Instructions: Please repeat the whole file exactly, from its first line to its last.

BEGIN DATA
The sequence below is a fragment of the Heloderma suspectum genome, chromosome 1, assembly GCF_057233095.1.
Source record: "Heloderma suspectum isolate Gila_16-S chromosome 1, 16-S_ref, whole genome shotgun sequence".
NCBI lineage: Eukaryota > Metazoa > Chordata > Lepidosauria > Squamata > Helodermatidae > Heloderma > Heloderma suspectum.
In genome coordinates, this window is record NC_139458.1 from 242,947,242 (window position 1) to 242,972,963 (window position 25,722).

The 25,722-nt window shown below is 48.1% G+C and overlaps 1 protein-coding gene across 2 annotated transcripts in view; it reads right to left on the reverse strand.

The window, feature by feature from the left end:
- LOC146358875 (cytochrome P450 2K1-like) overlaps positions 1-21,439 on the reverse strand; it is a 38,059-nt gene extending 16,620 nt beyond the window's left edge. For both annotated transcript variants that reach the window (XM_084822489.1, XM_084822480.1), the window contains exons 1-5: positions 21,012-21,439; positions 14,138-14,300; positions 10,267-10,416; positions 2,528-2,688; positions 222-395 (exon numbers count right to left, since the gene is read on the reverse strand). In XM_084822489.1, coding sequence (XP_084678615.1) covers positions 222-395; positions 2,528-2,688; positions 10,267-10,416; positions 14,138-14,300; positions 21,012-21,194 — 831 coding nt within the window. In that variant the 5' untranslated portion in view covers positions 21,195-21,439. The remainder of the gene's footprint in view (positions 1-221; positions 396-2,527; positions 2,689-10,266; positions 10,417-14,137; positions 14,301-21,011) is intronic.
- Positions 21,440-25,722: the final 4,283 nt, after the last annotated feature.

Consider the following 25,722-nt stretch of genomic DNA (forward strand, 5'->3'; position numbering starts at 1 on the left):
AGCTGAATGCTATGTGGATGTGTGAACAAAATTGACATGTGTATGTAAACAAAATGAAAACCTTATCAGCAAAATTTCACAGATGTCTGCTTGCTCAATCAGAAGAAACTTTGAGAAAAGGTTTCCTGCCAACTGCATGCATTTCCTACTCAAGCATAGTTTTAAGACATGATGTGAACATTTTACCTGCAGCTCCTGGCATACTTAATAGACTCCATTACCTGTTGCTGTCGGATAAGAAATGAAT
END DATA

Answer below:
The sequence below is a fragment of the Heloderma suspectum genome, chromosome 1, assembly GCF_057233095.1.
Source record: "Heloderma suspectum isolate Gila_16-S chromosome 1, 16-S_ref, whole genome shotgun sequence".
NCBI lineage: Eukaryota > Metazoa > Chordata > Lepidosauria > Squamata > Helodermatidae > Heloderma > Heloderma suspectum.
In genome coordinates, this window is record NC_139458.1 from 242,947,242 (window position 1) to 242,972,963 (window position 25,722).

The 25,722-nt window shown below is 48.1% G+C and overlaps 1 protein-coding gene across 2 annotated transcripts in view; it reads right to left on the reverse strand.

The window, feature by feature from the left end:
- LOC146358875 (cytochrome P450 2K1-like) overlaps positions 1-21,439 on the reverse strand; it is a 38,059-nt gene extending 16,620 nt beyond the window's left edge. For both annotated transcript variants that reach the window (XM_084822489.1, XM_084822480.1), the window contains exons 1-5: positions 21,012-21,439; positions 14,138-14,300; positions 10,267-10,416; positions 2,528-2,688; positions 222-395 (exon numbers count right to left, since the gene is read on the reverse strand). In XM_084822489.1, coding sequence (XP_084678615.1) covers positions 222-395; positions 2,528-2,688; positions 10,267-10,416; positions 14,138-14,300; positions 21,012-21,194 — 831 coding nt within the window. In that variant the 5' untranslated portion in view covers positions 21,195-21,439. The remainder of the gene's footprint in view (positions 1-221; positions 396-2,527; positions 2,689-10,266; positions 10,417-14,137; positions 14,301-21,011) is intronic.
- Positions 21,440-25,722: the final 4,283 nt, after the last annotated feature.

Consider the following 25,722-nt stretch of genomic DNA (forward strand, 5'->3'; position numbering starts at 1 on the left):
AGCTGAATGCTATGTGGATGTGTGAACAAAATTGACATGTGTATGTAAACAAAATGAAAACCTTATCAGCAAAATTTCACAGATGTCTGCTTGCTCAATCAGAAGAAACTTTGAGAAAAGGTTTCCTGCCAACTGCATGCATTTCCTACTCAAGCATAGTTTTAAGACATGATGTGAACATTTTACCTGCAGCTCCTGGCATACTTAATAGACTCCATTACCTGTTGCTGTCGGATAAGAAATGAAT